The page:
If you ride English, you likely know how to post. But posting isn’t just for English riders. The rise-and-fall motion of posting at the trot allows any rider to stay in optimal balance with the horse’s movement. It also makes a fast trot much more comfortable to ride. It’s just as easy to post in a Western saddle as it is in an English one.
If you’ve never posted before, you might find it awkward at first, because the trot is a fairly quick action, but once you find the rhythm, the ride becomes extremely comfortable.
“Learning to post is like learning to snow ski,” says Palm. “It’s awkward at first, but once you learn, it comes easily.”
Time your hip motion so that it rises and falls following the trot’s two-beat rhythm. With your upper body just slightly inclined forward, move your hips toward the front of the saddle on one beat of the trot, and sit in the middle of the saddle on the next beat of the trot.
Think of yourself standing up with a slight knee bend. Your hips must be in line with your legs to stay balanced and not get behind or in front of your horse’s motion.
If you feel as though you might lose your balance, hold both reins in one hand, maintaining light contact to guide your horse forward. With the other hand, hold the saddle horn or a handful of mane. Don’t confuse and hinder him by using your reins for balance.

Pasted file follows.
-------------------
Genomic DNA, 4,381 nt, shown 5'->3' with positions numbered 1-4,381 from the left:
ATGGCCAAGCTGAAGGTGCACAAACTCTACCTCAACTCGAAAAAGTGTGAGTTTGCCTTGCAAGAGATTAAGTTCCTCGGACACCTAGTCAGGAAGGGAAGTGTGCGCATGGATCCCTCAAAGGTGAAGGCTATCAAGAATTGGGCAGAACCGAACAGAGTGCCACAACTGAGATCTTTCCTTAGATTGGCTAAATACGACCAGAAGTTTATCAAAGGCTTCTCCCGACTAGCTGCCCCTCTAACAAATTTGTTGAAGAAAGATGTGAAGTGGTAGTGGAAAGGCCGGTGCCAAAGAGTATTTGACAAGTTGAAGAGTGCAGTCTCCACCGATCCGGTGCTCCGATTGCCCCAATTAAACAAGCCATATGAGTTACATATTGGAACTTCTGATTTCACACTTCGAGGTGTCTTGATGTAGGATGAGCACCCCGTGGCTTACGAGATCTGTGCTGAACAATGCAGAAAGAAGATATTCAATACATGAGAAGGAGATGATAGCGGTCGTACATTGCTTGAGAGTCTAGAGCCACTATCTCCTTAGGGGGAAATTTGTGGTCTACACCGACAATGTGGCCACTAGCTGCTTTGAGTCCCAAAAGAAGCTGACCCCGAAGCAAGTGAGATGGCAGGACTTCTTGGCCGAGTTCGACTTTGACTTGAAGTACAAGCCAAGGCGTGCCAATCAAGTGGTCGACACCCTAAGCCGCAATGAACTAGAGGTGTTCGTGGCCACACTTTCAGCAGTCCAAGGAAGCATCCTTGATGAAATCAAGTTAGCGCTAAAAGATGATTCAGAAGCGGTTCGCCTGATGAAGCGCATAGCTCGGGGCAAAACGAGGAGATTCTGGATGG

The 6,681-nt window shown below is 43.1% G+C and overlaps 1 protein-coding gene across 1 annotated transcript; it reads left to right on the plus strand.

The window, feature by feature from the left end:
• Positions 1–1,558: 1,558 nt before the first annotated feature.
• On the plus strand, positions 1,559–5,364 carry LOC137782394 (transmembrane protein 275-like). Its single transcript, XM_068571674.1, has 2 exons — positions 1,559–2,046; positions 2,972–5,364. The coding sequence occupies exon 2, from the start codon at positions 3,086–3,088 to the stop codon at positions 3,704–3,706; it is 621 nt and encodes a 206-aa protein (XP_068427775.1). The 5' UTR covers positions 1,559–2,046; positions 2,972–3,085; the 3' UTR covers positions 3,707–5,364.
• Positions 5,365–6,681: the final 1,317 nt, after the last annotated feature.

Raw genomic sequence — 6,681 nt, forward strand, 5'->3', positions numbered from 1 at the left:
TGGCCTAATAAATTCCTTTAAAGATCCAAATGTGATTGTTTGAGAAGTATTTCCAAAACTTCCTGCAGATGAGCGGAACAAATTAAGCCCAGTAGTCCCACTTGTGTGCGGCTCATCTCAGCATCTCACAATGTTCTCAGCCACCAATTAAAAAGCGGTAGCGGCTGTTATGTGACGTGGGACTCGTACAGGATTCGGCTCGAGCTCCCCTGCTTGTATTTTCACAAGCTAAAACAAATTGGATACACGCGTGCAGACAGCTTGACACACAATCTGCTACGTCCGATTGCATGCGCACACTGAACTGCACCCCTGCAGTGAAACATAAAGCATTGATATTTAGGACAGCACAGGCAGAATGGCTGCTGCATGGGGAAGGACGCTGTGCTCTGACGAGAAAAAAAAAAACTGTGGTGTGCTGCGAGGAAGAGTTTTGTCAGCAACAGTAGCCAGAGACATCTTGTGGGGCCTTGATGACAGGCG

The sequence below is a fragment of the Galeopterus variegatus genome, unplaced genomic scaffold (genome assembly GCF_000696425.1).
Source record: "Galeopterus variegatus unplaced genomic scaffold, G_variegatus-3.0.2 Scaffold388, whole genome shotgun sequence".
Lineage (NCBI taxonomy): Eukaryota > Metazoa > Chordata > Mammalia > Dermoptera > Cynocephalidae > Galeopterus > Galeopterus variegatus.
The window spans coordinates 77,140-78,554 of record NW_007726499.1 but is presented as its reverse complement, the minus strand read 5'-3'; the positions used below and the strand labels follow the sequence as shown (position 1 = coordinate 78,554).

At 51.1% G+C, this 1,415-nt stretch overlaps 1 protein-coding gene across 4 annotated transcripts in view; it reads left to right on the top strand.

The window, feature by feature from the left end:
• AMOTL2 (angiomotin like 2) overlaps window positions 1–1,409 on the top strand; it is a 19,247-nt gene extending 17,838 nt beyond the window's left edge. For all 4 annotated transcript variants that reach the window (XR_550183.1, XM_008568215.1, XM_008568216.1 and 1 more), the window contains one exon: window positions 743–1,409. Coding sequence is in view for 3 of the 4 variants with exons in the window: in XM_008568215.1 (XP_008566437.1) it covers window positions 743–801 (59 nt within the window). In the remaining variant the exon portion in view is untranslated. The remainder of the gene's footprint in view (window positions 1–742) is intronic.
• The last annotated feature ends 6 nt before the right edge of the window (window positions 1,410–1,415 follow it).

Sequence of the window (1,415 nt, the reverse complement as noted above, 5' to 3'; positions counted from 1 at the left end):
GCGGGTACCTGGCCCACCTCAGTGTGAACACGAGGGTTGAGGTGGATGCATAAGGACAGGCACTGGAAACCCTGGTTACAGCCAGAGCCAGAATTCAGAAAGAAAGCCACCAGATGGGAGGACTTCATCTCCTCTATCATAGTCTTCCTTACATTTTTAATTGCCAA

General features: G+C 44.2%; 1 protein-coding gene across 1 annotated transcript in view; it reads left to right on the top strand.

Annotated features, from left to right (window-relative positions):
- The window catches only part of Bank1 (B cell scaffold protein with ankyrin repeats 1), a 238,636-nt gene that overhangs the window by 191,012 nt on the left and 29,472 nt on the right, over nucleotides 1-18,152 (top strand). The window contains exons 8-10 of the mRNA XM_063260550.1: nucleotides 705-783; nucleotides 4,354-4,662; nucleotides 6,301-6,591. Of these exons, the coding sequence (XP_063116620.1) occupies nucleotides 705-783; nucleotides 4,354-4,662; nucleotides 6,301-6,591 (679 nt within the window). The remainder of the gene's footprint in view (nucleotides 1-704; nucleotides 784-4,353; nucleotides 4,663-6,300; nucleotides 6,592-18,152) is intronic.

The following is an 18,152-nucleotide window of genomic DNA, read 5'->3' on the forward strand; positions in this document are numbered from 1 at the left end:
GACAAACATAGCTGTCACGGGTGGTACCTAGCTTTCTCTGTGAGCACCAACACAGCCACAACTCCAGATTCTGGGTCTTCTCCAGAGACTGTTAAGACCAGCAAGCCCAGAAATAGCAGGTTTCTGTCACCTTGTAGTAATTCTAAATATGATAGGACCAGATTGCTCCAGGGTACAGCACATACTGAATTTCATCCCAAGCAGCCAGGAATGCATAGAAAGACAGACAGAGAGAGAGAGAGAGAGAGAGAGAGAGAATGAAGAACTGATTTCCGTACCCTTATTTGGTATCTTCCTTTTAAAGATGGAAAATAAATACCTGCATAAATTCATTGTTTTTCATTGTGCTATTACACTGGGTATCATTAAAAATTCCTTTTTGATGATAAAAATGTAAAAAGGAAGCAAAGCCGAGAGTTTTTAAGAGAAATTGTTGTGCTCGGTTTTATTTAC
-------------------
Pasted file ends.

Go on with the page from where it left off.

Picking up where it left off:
Using one hand for balance will also help improve your leg position, if you’re riding with your legs too far forward. It’ll actually be impossible to post if your legs are too forward, because you won’t be able to get your seat off the saddle.
Also, try this: At the halt, attempt to stand up in your stirrups. You won’t be able to stand if your legs aren’t under your hips.
Once you start posting correctly, you’ll probably find yourself posting every time you ask your horse for a fast trot.
Step #4: Trot on the Trail
Like any gait, the fast trot can be improved upon with practice, and trail riding is an excellent way to do this. Just be sure the footing is safe enough for a fast trot.
The trot is an ideal gait for conditioning your horse. Depending on terrain, it can also be the perfect gait for negotiating an incline, since it allows him to easily power himself uphill. A fast trot also covers a lot of ground at a good clip without unduly tiring him.